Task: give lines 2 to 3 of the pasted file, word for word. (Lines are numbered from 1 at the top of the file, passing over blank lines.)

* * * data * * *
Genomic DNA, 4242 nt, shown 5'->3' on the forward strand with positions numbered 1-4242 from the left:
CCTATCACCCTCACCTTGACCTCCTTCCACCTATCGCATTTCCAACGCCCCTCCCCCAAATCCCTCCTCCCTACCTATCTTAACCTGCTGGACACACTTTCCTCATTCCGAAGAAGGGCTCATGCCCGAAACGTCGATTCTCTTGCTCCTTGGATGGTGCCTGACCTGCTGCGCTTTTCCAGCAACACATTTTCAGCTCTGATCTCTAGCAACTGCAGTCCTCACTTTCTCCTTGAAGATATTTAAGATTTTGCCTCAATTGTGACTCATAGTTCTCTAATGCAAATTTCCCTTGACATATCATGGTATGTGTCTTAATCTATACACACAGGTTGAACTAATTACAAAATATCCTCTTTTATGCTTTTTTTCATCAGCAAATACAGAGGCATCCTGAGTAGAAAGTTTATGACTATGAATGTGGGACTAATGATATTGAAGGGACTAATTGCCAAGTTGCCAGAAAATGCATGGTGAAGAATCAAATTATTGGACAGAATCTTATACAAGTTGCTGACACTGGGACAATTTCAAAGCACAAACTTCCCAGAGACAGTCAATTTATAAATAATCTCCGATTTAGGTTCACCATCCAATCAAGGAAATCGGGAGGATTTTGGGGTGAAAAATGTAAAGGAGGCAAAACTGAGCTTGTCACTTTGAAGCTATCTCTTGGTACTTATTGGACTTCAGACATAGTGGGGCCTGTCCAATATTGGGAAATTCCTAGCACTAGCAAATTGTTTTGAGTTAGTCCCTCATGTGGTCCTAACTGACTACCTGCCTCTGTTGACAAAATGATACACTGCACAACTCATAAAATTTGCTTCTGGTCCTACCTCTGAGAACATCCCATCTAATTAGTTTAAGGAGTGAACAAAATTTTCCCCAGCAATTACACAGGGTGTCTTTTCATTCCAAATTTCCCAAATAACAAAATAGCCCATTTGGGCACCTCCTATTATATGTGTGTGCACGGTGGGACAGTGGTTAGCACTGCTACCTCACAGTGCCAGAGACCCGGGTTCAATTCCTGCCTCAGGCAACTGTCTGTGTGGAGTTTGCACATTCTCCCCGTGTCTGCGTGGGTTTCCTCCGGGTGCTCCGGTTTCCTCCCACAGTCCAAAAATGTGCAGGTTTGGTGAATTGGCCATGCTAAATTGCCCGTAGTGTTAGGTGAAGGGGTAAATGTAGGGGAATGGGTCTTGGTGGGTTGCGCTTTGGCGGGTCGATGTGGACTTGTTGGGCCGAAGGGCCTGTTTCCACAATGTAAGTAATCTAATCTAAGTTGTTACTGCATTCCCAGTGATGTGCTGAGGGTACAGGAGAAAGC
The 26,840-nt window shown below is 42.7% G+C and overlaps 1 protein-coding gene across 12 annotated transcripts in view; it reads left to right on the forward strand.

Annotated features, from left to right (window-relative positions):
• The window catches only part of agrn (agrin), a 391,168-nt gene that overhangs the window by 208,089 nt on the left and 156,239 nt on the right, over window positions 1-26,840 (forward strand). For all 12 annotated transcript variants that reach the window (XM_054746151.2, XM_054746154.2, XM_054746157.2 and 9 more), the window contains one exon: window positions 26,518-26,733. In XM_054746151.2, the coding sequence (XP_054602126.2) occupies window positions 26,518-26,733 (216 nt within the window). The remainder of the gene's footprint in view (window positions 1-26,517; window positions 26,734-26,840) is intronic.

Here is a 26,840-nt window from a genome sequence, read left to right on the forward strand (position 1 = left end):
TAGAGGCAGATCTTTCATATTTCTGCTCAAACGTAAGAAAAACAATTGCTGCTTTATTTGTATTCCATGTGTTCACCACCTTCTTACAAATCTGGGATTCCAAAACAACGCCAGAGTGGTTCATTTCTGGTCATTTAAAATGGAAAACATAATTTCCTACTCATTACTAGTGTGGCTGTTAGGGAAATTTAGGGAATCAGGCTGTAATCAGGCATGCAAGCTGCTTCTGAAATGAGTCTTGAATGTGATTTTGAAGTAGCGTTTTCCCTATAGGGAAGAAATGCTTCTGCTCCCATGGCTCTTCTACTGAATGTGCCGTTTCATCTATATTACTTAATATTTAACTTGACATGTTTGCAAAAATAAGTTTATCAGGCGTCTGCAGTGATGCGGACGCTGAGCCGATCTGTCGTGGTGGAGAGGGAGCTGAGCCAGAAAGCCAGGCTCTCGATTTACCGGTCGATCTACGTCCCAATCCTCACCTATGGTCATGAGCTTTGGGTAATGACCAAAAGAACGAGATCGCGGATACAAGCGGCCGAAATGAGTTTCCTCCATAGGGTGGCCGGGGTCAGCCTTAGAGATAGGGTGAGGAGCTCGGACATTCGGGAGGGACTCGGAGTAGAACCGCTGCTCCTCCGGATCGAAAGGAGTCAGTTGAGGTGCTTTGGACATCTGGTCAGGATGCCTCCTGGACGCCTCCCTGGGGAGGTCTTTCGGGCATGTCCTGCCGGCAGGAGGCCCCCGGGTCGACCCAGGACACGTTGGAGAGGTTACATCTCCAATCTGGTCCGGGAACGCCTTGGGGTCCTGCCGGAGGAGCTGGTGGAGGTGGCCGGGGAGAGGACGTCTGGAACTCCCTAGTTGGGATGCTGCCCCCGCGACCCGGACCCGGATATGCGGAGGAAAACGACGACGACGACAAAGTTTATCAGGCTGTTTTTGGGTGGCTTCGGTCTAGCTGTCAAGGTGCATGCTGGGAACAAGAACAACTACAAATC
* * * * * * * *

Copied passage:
CCTATCACCCTCACCTTGACCTCCTTCCACCTATCGCATTTCCAACGCCCCTCCCCCAAATCCCTCCTCCCTACCTATCTTAACCTGCTGGACACACTTTCCTCATTCCGAAGAAGGGCTCATGCCCGAAACGTCGATTCTCTTGCTCCTTGGATGGTGCCTGACCTGCTGCGCTTTTCCAGCAACACATTTTCAGCTCTGATCTCTAGCAACTGCAGTCCTCACTTTCTCCTTGAAGATATTTAAGATTTTGCCTCAATTGTGACTCATAGTTCTCTAATGCAAATTTCCCTTGACATATCATGGTATGTGTCTTAATCTATACACACAGGTTGAACTAATTACAAAATATCCTCTTTTATGCTTTTTTTCATCAGCAAATACAGAGGCATCCTGAGTAGAAAGTTTATGACTATGAATGTGGGACTAATGATATTGAAGGGACTAATTGCCAAGTTGCCAGAAAATGCATGGTGAAGAATCAAATTATTGGACAGAATCTTATACAAGTTGCTGACACTGGGACAATTTCAAAGCACAAACTTCCCAGAGACAGTCAATTTATAAATAATCTCCGATTTAGGTTCACCATCCAATCAAGGAAATCGGGAGGATTTTGGGGTGAAAAATGTAAAGGAGGCAAAACTGAGCTTGTCACTTTGAAGCTATCTCTTGGTACTTATTGGACTTCAGACATAGTGGGGCCTGTCCAATATTGGGAAATTCCTAGCACTAGCAAATTGTTTTGAGTTAGTCCCTCATGTGGTCCTAACTGACTACCTGCCTCTGTTGACAAAATGATACACTGCACAACTCATAAAATTTGCTTCTGGTCCTACCTCTGAGAACATCCCATCTAATTAGTTTAAGGAGTGAACAAAATTTTCCCCAGCAATTACACAGGGTGTCTTTTCATTCCAAATTTCCCAAATAACAAAATAGCCCATTTGGGCACCTCCTATTATATGTGTGTGCACGGTGGGACAGTGGTTAGCACTGCTACCTCACAGTGCCAGAGACCCGGGTTCAATTCCTGCCTCAGGCAACTGTCTGTGTGGAGTTTGCACATTCTCCCCGTGTCTGCGTGGGTTTCCTCCGGGTGCTCCGGTTTCCTCCCACAGTCCAAAAATGTGCAGGTTTGGTGAATTGGCCATGCTAAATTGCCCGTAGTGTTAGGTGAAGGGGTAAATGTAGGGGAATGGGTCTTGGTGGGTTGCGCTTTGGCGGGTCGATGTGGACTTGTTGGGCCGAAGGGCCTGTTTCCACAATGTAAGTAATCTAATCTAAGTTGTTACTGCATTCCCAGTGATGTGCTGAGGGTACAGGAGAAAGC
The 26,840-nt window shown below is 42.7% G+C and overlaps 1 protein-coding gene across 12 annotated transcripts in view; it reads left to right on the forward strand.